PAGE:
‘They don’t even care if we’re alive,’ Jevikel added. ‘In fact, my father probably hopes we’re not. And my mother’s dead, anyway.’

‘Fair enough. It’s your choice. I won’t pressure you any more on it.’

‘I appreciate that,’ Jevikel said. ‘It’s not as if we won’t have anyone in the audience rooting for us.’

‘Ah yes, Bavi.’

‘Lots of the others in the laundry, too. And we’ve made friends with some riders as well. That’s enough for us.’ Kadin took Jevikel’s hand. ‘Coming to the Weyr is the best thing that ever happened to us. We don’t have to hide our feelings for each other and I’m allowed to play music.’

‘If we Impress, then it’ll be even better. And if we don’t, then there’s other jobs need doing here.’

D’gar smiled. ‘Oh, you’ll Impress. If not this time, then next. Now get off with you. I need to tell the Weyrwoman the news.’

One more chapter to go - Hatching Day!

Copyright © 2022 Mawgrim; All Rights Reserved.
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New chapters will be posted each Thursday.

Stories posted in this category are works of fiction that combine worlds created by the original content owner with names, places, characters, events, and incidents that are created by the authors' imaginations or are used fictitiously, and any resemblance to actual persons, living or dead, organizations, companies, events or locales are entirely coincidental. Authors are responsible for properly crediting Original Content creator for their creative works.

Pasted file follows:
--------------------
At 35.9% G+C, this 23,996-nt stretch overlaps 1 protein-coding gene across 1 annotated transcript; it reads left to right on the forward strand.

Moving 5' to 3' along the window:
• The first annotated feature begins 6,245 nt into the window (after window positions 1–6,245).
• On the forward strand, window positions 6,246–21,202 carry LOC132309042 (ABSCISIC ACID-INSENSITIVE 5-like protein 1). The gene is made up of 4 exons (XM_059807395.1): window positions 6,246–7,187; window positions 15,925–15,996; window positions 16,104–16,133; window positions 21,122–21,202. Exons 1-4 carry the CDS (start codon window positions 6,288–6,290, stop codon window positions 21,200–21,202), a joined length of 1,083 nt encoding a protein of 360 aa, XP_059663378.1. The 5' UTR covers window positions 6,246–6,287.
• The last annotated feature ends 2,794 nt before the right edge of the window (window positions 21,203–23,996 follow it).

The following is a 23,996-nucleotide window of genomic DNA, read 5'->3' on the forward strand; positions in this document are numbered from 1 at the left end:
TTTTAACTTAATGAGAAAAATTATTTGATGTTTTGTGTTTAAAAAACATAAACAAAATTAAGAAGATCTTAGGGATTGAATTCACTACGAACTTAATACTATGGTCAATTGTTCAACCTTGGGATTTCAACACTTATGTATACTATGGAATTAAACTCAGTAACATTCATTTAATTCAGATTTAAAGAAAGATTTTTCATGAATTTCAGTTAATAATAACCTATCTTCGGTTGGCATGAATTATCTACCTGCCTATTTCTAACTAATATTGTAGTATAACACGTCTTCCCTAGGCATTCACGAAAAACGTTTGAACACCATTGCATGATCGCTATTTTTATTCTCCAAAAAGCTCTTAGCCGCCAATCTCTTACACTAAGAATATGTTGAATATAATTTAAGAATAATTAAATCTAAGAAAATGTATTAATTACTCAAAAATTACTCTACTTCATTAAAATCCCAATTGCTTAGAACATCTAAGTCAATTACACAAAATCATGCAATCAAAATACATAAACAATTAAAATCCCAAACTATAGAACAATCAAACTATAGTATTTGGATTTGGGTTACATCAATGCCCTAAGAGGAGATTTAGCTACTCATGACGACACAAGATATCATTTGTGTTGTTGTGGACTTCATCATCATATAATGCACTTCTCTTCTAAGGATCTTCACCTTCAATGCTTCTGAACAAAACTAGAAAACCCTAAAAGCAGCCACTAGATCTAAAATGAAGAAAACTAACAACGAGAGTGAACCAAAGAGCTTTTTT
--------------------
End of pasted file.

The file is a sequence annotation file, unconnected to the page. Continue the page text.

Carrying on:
Recognized characters/events/plots from Dragonriders of Pern belong to Ann McCaffrey
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1 hour ago, JimCarter said:

 

 

 

 

 

 

 

 I think D'gar sees a lot of himself in Jevikel.  I think he also sees a lot of S'brin and himself in our current romantic pair. This might explain the change to allow them both to stand this time and that also explains his comment about less than excited candidates.

I hope mister bully impresses a green so that he will have plenty of male company on mating flights.  Isn't that fitting the homophobe needing to learn the ways of the wyer.

D'gar definitely remembered the way he was ordered to Stand, and the result. He's much more flexible in his ways (even though he's from the past) and thus fits in well with the Benden ways. You'll have to wait and see what happens to Hortaimin!

 

 

 

 

 

 

i